19. Carla says:

    It seems that sheer determination in swimming is missing a great deal. The wonderful feeling of moving your body through the water and feeling the joy of everything working the way it should is what it’s all about. Blessings to those who have Ms Nyad’s determination, but I just don’t get it. Swimming is pure joy for me. I would hate to mess it up.

  20. Saad says:

    I am glad others share my opinion on the subject as I was starting to sound a bit cynical… Swimming for pure enjoyment and continuous improvement is a long journey, we all have our personal objectives and follow different paths in most cases. I admire the spirit of goal achievement however I do not share the “never give up” motto as I find it very dangerous and may lead to irrational behaviour in most cases.

  21. IanG says:

    Ms. Nyad had barely touched shore when the “experts” in the marathon swimming community began their attacks on her swim. She was a fraud, a cheat…and by implication so was everyone else associated with her swim.

    Then this line of venom began to lose its luster. A favourable current was indeed in play despite what one swimmer stated that her “friend the oceanographer” had indicated was not possible. It seems more and more likely that Ms. Nyad and her team are ethical and do deserve credit for an enormous effort.

    So now , with this article, we are told that ” yeah , ok, she did do the swim” but it was not worth doing because she did not have the right mind set. Please.

    I am a TI swimmer and hope that I use mindful practice for a more joyful experience than Ms. Nyad had…but remember…her swim…her method ..her journey..her choice.

    Those islands she landed on were not mythical, they are the Florida Keys.

  22. Great read Jean. I always seem to question the motivation of the ultra distance athletes whether it be swim or run – why??? Although I don’t understand experiencing pain thresholds for the sake of pain only, I’ve never been in their situation and there may be a zen like state the ultra athletes experience that we non-ultra folks never will. Just as we experience our “inner fish” and others don’t. Singing a repertoire of Beatles songs may seem like only a distraction to many, but it may be equally a zen like focus that keeps one calm and on task. Just like us TI swimmers use focus points and not be overwhelmed by too much complexity. I think it’s fair to say that as we much focus on a specific task, it is in of itself a distraction from over-thinking or taking on too much at one time. I once mocked swimmers that used the iPod in the pool. My first thoughts were they were only using music to distract them from the task at hand in order to swim thousands of yards, ignoring sensory perception that’s so important, especially in swimming – until I tried it myself. I tried out the waterproof ipod at the insistence of one of my students; it was an eclectic mix of Gershwin, Linda Rondstat, Mozart, Lynard Skynard (the same student loaned me their waterproof iPod), I experienced a sensation I was not prepared for. I heard things in the water I’ve never heard before, bubbles passing my ears, and the sound of recovery entry was much more pronounced, my kick, and I discovered I could actually hold a single focus for close to 500 yards. AMAZING experience. I now use music often and recommend my students to use it as well. And it doesn’t have to be on tempo. So at risk of being cliche’, don’t be too quick to judge until you’ve walked in one’s shoes, or swam in one’s suit, or listened to music while swimming. Give music and swimming a try, I think you will be pleasantly surprised.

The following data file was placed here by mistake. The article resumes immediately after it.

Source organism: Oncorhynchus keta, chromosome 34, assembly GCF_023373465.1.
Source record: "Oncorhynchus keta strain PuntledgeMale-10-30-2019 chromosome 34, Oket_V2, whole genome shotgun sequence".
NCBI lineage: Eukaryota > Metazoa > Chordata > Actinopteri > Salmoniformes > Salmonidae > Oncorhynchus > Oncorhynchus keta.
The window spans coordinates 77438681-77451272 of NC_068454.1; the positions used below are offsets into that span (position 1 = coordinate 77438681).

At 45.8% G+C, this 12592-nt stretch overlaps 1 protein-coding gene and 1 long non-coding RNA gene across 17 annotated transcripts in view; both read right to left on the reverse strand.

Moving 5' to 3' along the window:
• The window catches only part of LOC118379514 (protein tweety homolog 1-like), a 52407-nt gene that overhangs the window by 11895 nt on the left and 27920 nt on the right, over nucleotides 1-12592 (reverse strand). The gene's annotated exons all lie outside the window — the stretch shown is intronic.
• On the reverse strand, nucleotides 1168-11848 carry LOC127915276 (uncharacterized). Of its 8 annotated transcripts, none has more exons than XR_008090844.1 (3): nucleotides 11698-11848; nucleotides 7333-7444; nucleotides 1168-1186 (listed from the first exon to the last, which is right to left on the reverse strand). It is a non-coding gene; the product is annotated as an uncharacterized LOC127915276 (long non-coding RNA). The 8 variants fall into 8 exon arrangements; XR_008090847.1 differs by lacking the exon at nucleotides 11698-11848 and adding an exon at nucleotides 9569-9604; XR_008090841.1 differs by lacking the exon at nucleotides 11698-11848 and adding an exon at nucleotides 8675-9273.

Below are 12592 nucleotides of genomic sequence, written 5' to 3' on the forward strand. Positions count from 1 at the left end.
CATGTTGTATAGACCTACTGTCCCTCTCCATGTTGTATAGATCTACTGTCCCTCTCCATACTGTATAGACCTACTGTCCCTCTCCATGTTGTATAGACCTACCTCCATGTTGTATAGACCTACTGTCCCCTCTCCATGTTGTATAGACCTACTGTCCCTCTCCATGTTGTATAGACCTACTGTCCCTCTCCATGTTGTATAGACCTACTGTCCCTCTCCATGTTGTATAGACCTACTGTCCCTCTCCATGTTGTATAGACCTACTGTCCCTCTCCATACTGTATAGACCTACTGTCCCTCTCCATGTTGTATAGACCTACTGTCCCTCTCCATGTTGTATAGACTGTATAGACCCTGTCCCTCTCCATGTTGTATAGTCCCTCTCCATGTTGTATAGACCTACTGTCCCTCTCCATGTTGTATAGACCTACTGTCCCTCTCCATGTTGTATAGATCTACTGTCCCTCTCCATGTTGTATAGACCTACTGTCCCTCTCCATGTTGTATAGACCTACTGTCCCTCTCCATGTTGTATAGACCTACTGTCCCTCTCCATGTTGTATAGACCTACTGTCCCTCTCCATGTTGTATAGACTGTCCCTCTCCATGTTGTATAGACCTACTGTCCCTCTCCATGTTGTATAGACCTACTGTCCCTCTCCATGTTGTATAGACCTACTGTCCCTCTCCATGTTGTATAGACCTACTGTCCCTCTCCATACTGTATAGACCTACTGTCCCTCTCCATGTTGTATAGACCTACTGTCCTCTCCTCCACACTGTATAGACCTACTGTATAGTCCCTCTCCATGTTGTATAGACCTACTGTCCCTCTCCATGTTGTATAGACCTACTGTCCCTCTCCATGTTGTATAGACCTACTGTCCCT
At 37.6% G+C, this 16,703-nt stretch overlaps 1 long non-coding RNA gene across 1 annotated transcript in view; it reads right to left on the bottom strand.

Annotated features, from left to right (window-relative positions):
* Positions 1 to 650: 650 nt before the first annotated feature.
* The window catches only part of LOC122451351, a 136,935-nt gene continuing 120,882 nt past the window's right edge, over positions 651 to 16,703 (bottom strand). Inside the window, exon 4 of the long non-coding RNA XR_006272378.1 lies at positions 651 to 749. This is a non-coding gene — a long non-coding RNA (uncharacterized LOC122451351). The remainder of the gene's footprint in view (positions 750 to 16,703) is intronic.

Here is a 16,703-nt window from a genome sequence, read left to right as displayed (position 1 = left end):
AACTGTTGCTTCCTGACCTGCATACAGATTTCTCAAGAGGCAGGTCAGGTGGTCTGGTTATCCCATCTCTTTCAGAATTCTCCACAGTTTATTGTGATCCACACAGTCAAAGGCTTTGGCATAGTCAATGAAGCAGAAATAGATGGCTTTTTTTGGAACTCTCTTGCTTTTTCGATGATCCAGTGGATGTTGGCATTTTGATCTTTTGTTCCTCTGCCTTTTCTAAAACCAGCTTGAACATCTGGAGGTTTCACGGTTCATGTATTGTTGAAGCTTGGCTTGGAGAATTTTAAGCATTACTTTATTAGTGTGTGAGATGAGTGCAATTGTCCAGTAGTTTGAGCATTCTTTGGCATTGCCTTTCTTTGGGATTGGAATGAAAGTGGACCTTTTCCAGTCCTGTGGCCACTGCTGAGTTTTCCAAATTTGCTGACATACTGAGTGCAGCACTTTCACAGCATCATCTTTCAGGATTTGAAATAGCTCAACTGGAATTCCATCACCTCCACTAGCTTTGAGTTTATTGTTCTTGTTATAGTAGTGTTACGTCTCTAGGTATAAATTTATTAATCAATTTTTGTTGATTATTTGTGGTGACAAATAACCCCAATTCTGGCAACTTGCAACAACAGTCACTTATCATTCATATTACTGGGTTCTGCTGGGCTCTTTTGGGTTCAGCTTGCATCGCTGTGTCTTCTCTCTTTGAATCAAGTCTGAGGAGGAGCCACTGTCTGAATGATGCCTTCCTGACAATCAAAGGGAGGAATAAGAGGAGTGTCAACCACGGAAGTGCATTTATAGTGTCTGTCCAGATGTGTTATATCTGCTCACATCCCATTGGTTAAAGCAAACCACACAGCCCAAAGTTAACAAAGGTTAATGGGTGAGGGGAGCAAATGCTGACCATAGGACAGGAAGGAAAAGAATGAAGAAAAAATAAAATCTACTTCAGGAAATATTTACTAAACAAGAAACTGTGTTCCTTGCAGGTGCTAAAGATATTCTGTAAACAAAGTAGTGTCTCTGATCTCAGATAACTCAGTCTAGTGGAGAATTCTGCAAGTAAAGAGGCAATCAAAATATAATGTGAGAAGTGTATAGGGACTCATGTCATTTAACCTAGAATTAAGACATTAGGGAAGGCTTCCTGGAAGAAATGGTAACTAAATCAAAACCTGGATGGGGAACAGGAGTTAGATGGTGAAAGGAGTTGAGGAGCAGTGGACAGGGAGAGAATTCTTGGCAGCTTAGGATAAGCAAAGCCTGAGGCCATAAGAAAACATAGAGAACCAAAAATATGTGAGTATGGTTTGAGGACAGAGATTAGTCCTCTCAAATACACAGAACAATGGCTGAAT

Jeanne: I have been surprised at the swimming community, specifically the marathon swim community, quickly dismissing and finding any reason to discredit Diana Nyad’s incredible accomplishment. I’ve read characterizations from cheater and lier (including her crew) to self serving media whore – and I’m sure there’s many more. Pretty awful stuff that I’m sure if Diana were a man, would never be said. So yes – is it more about a woman accomplishing something a man hasn’t and the insecurity that follows? Tough one to answer, but I can’t help but be curious too. We’re all responsible for our own perceptions, but I also know perceptions can take on a life of their own, and the later sure seems to be the case with Diana Nyad. Her post Cuba-Florida swim mantra, “Never give up; You’re not too old; It takes a team” doesn’t sound all that self serving. If there’s ever a reason or rationale (at my ripe age of 51) to do a channel swim or something I feel way beyond my reach, it will be largely due to Diana Nyad and her incredible crew


  23. Kay Hoogland says:

    As I’ve been told many times, run your own race. And I think Diana Nyad has swum her own swim. Endurance swimming is not for me, but I appreciate Nyad’s determination. Even if it was for “publicity” or “fame,” she deserves applause and respect for accomplishing a seemingly impossible feat. As for me, I swim for fun, beauty, and grace. I just did a sprint tri with friends this morning, and my only regret was that the swim didn’t last longer. I was having fun and enjoying it all the way. That’s why I love TI.

  24. John Bohannon says:

    I swim because everyone can’t do it. I swim to prove to myself I am not a quiter. When people say oh don’t you had that energy, I sa yes I do. I don’t sim as a phylosophy. I don’t hae Beatles songs running thru my head. Ugh. It’s fun and doesn’t have to have meaning. I am proud of nyad because to do what no one else can do is just great. You do what youdo because care if any one else likes it or not. Sleep, eat and swim. That’s all there is to it.